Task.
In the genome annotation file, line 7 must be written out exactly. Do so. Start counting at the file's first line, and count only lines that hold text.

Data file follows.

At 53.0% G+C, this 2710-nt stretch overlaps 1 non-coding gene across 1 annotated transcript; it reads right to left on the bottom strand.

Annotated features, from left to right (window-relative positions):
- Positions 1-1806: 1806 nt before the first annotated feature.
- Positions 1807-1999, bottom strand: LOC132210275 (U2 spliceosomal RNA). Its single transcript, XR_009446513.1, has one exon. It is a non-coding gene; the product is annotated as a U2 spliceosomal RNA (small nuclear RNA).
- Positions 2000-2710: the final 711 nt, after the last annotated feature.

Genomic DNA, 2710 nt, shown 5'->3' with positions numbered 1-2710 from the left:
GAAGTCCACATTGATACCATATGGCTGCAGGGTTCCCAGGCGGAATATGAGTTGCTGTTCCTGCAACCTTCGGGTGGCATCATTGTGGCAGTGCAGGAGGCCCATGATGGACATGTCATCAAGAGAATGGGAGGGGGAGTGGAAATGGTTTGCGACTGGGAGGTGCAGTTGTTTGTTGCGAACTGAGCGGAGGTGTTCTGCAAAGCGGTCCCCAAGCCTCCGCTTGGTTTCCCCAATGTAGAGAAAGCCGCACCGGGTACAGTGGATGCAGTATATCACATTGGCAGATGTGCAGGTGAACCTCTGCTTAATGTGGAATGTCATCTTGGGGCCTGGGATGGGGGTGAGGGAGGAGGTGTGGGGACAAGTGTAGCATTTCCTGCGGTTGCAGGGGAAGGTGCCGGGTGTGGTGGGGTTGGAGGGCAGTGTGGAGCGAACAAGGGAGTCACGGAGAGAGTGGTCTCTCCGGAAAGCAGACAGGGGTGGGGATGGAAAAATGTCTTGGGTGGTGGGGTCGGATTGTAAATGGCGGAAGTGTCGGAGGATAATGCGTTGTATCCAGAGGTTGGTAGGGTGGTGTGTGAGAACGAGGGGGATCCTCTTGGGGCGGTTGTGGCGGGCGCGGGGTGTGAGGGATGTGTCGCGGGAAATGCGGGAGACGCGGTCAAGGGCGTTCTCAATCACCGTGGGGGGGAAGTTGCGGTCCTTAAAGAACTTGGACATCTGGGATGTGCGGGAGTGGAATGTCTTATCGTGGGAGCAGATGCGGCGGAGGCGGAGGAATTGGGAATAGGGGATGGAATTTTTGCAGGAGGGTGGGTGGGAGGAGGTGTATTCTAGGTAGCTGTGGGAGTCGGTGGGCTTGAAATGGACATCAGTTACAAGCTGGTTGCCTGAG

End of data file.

GAAGTCCACATTGATACCATATGGCTGCAGGGTTCCCAGGCGGAATATGAGTTGCTGTTCCTGCAACCTTCGGGTGGCATCATTGTGGCAGTGCAGGAGGCCCATGATGGACATGTCATCAAGAGAATGGGAGGGGGAGTGGAAATGGTTTGCGACTGGGAGGTGCAGTTGTTTGTTGCGAACTGAGCGGAGGTGTTCTGCAAAGCGGTCCCCAAGCCTCCGCTTGGTTTCCCCAATGTAGAGAAAGCCGCACCGGGTACAGTGGATGCAGTATATCACATTGGCAGATGTGCAGGTGAACCTCTGCTTAATGTGGAATGTCATCTTGGGGCCTGGGATGGGGGTGAGGGAGGAGGTGTGGGGACAAGTGTAGCATTTCCTGCGGTTGCAGGGGAAGGTGCCGGGTGTGGTGGGGTTGGAGGGCAGTGTGGAGCGAACAAGGGAGTCACGGAGAGAGTGGTCTCTCCGGAAAGCAGACAGGGGTGGGGATGGAAAAATGTCTTGGGTGGTGGGGTCGGATTGTAAATGGCGGAAGTGTCGGAGGATAATGCGTTGTATCCAGAGGTTGGTAGGGTGGTGTGTGAGAACGAGGGGGATCCTCTTGGGGCGGTTGTGGCGGGCGCGGGGTGTGAGGGATGTGTCGCGGGAAATGCGGGAGACGCGGTCAAGGGCGTTCTCAATCACCGTGGGGGGGAAGTTGCGGTCCTTAAAGAACTTGGACATCTGGGATGTGCGGGAGTGGAATGTCTTATCGTGGGAGCAGATGCGGCGGAGGCGGAGGAATTGGGAATAGGGGATGGAATTTTTGCAGGAGGGTGGGTGGGAGGAGGTGTATTCTAGGTAGCTGTGGGAGTCGGTGGGCTTGAAATGGACATCAGTTACAAGCTGGTTGCCTGAG